Point-du-Jour Military Cemetery, Athies
Historical Information (Source: CWGC)
Athies was captured by the 9th (Scottish) Division, which included the South African Brigade, on 9 April 1917. It remained in Allied hands until the end of the war. Point-Du-Jour was a house on the road from St. Laurent-Blangy to Gavrelle and by 1917 it had become a German redoubt, captured by the 34th Division on 9 April. Two cemeteries were made on the right of the road from St. Laurent-Blangy to Point-du-Jour, No.1 Cemetery becoming the present Point-Du-Jour Military Cemetery. It was used from April to November 1917, and again in May 1918, and contained at the Armistice 82 graves (now part of Plot I). It was then enlarged when over 650 graves were brought in from the battlefields and small cemeteries north, east and south of Arras.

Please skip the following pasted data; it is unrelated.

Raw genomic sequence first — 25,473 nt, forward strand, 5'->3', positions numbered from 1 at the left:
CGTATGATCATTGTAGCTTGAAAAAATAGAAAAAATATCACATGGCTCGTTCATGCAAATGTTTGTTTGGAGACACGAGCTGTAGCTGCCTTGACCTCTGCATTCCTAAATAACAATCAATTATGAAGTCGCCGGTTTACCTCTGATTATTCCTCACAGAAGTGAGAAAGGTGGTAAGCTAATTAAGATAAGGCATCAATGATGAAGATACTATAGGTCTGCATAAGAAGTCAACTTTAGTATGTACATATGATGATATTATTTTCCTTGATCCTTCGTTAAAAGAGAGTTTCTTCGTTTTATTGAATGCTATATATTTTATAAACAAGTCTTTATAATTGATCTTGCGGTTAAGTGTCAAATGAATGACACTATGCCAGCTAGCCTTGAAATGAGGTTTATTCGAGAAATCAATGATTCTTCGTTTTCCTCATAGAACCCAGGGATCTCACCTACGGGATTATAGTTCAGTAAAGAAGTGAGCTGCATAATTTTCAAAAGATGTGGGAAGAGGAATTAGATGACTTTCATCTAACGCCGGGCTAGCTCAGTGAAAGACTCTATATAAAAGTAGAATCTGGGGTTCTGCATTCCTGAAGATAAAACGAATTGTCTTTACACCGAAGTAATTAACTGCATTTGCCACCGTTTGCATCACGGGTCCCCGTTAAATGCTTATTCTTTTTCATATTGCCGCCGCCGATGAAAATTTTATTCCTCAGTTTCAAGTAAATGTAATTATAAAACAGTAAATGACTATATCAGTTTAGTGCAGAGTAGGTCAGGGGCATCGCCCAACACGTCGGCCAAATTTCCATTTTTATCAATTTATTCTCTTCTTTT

There are now 794 Commonwealth servicemen of the First World War buried or commemorated in this cemetery. 401 of the burials are unidentified but special memorials commemorate 22 casualties known or believed to be buried among them. Other special memorials record the names of six casualties buried in other cemeteries, whose graves were destroyed by shell fire. There are also three Second World War burials and three French war graves. The cemetery was designed by Sir Reginald Blomfield. There are two memorials in the vicinity, one of which commemorates the 9th Division, whilst the other commemorates the service of seven Battalions of the Seaforth Highlanders in the neighbourhood.